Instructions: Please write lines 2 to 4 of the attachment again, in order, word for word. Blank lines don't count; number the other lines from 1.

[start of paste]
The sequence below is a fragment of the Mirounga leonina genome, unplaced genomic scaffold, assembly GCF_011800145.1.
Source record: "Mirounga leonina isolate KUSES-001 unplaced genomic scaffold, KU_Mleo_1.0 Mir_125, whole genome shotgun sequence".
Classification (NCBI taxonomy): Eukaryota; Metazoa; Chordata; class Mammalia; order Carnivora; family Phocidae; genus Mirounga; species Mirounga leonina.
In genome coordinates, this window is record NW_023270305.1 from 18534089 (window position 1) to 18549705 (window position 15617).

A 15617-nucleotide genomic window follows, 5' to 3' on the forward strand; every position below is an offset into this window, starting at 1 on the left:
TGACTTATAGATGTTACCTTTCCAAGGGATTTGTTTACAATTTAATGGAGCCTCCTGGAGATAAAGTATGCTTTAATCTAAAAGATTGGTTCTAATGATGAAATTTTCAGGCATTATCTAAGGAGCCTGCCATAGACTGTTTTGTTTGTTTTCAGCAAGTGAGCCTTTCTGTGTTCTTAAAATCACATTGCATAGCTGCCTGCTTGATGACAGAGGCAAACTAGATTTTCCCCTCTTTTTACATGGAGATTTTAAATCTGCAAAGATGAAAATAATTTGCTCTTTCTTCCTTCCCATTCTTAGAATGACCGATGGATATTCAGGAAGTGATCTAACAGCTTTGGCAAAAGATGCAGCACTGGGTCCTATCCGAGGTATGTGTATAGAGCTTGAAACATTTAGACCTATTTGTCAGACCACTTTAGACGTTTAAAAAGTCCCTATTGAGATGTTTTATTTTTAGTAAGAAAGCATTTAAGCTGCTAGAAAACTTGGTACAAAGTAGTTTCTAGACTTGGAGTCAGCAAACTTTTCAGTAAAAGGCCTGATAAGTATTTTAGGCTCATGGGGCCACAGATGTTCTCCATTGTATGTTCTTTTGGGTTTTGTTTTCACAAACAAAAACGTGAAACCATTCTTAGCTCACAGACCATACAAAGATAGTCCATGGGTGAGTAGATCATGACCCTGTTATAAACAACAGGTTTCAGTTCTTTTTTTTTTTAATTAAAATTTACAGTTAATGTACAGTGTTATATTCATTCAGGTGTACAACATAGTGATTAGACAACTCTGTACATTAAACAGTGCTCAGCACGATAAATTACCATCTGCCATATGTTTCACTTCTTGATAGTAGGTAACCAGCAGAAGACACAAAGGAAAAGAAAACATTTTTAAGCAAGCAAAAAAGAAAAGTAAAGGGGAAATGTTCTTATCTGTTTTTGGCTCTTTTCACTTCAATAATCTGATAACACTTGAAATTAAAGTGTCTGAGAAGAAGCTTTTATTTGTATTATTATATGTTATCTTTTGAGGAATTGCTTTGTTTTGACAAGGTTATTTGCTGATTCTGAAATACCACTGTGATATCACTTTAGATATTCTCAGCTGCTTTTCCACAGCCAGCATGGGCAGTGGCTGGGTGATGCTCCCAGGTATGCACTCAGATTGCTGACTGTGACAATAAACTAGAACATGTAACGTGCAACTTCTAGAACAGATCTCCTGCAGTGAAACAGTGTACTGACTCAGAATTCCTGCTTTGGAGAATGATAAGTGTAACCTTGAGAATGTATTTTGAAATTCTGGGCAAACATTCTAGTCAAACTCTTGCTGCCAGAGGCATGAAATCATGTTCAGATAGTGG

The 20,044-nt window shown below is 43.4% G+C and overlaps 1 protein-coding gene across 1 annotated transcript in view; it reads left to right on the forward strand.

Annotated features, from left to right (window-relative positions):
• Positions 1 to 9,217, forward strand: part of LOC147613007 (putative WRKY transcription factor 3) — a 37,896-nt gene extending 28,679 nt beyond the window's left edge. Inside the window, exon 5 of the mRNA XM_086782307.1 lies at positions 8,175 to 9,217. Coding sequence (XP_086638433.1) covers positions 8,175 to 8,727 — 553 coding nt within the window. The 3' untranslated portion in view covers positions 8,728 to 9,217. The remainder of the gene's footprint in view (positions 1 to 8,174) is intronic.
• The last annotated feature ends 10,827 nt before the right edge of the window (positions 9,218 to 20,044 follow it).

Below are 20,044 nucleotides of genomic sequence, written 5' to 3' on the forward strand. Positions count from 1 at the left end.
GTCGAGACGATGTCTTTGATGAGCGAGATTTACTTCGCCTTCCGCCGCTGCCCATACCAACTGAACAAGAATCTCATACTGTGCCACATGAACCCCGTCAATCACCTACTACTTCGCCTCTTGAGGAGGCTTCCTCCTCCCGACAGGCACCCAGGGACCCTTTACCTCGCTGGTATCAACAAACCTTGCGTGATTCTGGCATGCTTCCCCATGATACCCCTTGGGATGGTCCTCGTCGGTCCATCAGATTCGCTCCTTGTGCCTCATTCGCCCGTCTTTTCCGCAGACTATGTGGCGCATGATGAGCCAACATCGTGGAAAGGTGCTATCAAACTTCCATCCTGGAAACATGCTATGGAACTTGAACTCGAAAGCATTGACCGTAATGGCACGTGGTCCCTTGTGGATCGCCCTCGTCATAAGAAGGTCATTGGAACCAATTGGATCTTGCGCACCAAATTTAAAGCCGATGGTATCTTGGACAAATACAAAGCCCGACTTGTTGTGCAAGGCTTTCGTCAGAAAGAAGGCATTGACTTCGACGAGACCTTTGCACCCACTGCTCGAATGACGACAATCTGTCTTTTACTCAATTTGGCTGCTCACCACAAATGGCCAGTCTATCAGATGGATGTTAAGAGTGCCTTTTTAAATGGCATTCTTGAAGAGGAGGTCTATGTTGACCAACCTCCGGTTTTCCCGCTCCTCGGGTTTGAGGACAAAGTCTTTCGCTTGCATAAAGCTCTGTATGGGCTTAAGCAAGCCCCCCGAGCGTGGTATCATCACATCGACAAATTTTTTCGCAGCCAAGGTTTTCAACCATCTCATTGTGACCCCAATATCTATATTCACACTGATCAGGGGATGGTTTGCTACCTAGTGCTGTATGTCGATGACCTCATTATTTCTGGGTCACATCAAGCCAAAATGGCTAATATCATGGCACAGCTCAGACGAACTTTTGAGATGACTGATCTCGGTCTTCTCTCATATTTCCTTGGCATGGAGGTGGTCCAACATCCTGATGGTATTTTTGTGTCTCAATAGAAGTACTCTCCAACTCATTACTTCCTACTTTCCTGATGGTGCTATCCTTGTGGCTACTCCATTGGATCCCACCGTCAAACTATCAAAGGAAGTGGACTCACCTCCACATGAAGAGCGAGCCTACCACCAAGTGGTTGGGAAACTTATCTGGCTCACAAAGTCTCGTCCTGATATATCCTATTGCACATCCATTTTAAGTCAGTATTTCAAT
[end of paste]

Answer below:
Source record: "Mirounga leonina isolate KUSES-001 unplaced genomic scaffold, KU_Mleo_1.0 Mir_125, whole genome shotgun sequence".
Classification (NCBI taxonomy): Eukaryota; Metazoa; Chordata; class Mammalia; order Carnivora; family Phocidae; genus Mirounga; species Mirounga leonina.
In genome coordinates, this window is record NW_023270305.1 from 18534089 (window position 1) to 18549705 (window position 15617).